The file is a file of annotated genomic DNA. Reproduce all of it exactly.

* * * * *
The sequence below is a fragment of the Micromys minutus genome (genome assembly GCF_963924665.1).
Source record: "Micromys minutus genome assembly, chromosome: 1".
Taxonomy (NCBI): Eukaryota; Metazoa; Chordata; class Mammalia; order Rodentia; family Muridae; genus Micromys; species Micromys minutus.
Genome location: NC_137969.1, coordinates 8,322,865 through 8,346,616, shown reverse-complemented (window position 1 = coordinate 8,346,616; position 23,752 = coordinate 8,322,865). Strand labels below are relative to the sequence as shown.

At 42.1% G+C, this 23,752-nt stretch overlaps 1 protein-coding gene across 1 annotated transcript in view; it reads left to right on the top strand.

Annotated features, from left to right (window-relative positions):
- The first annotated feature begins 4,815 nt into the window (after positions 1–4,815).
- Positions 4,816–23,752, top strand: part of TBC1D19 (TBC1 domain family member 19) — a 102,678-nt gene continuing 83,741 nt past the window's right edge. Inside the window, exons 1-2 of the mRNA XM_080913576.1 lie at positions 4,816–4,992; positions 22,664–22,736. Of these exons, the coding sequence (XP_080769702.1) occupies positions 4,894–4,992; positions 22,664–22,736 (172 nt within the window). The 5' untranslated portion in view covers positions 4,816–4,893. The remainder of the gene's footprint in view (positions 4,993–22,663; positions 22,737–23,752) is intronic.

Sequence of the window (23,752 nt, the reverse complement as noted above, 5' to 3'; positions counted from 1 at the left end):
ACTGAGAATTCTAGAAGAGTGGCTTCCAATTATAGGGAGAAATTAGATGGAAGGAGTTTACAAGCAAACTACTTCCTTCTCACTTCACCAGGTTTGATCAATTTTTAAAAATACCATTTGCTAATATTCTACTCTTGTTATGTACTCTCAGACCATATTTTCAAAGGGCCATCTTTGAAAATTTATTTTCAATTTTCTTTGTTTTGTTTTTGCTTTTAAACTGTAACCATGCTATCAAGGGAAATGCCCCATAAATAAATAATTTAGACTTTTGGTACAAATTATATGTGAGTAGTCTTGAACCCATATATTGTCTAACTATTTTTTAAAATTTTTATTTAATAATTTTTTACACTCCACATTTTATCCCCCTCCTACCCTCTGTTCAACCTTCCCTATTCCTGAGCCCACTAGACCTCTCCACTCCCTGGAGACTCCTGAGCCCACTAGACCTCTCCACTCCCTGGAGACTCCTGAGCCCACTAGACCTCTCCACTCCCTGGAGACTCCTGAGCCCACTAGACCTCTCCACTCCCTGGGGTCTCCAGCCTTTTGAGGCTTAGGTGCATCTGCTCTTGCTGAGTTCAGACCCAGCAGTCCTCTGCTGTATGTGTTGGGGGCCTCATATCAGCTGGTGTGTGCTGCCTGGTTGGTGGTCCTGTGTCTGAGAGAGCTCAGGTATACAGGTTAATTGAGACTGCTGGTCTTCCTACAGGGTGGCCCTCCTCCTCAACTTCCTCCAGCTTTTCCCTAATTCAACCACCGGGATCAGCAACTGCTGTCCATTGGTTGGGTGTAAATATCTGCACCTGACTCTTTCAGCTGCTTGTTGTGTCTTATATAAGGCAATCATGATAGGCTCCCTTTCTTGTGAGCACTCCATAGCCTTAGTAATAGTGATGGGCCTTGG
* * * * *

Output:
The sequence below is a fragment of the Micromys minutus genome (genome assembly GCF_963924665.1).
Source record: "Micromys minutus genome assembly, chromosome: 1".
Taxonomy (NCBI): Eukaryota; Metazoa; Chordata; class Mammalia; order Rodentia; family Muridae; genus Micromys; species Micromys minutus.
Genome location: NC_137969.1, coordinates 8,322,865 through 8,346,616, shown reverse-complemented (window position 1 = coordinate 8,346,616; position 23,752 = coordinate 8,322,865). Strand labels below are relative to the sequence as shown.

At 42.1% G+C, this 23,752-nt stretch overlaps 1 protein-coding gene across 1 annotated transcript in view; it reads left to right on the top strand.

Annotated features, from left to right (window-relative positions):
- The first annotated feature begins 4,815 nt into the window (after positions 1–4,815).
- Positions 4,816–23,752, top strand: part of TBC1D19 (TBC1 domain family member 19) — a 102,678-nt gene continuing 83,741 nt past the window's right edge. Inside the window, exons 1-2 of the mRNA XM_080913576.1 lie at positions 4,816–4,992; positions 22,664–22,736. Of these exons, the coding sequence (XP_080769702.1) occupies positions 4,894–4,992; positions 22,664–22,736 (172 nt within the window). The 5' untranslated portion in view covers positions 4,816–4,893. The remainder of the gene's footprint in view (positions 4,993–22,663; positions 22,737–23,752) is intronic.

Sequence of the window (23,752 nt, the reverse complement as noted above, 5' to 3'; positions counted from 1 at the left end):
ACTGAGAATTCTAGAAGAGTGGCTTCCAATTATAGGGAGAAATTAGATGGAAGGAGTTTACAAGCAAACTACTTCCTTCTCACTTCACCAGGTTTGATCAATTTTTAAAAATACCATTTGCTAATATTCTACTCTTGTTATGTACTCTCAGACCATATTTTCAAAGGGCCATCTTTGAAAATTTATTTTCAATTTTCTTTGTTTTGTTTTTGCTTTTAAACTGTAACCATGCTATCAAGGGAAATGCCCCATAAATAAATAATTTAGACTTTTGGTACAAATTATATGTGAGTAGTCTTGAACCCATATATTGTCTAACTATTTTTTAAAATTTTTATTTAATAATTTTTTACACTCCACATTTTATCCCCCTCCTACCCTCTGTTCAACCTTCCCTATTCCTGAGCCCACTAGACCTCTCCACTCCCTGGAGACTCCTGAGCCCACTAGACCTCTCCACTCCCTGGAGACTCCTGAGCCCACTAGACCTCTCCACTCCCTGGAGACTCCTGAGCCCACTAGACCTCTCCACTCCCTGGGGTCTCCAGCCTTTTGAGGCTTAGGTGCATCTGCTCTTGCTGAGTTCAGACCCAGCAGTCCTCTGCTGTATGTGTTGGGGGCCTCATATCAGCTGGTGTGTGCTGCCTGGTTGGTGGTCCTGTGTCTGAGAGAGCTCAGGTATACAGGTTAATTGAGACTGCTGGTCTTCCTACAGGGTGGCCCTCCTCCTCAACTTCCTCCAGCTTTTCCCTAATTCAACCACCGGGATCAGCAACTGCTGTCCATTGGTTGGGTGTAAATATCTGCACCTGACTCTTTCAGCTGCTTGTTGTGTCTTATATAAGGCAATCATGATAGGCTCCCTTTCTTGTGAGCACTCCATAGCCTTAGTAATAGTGATGGGCCTTGG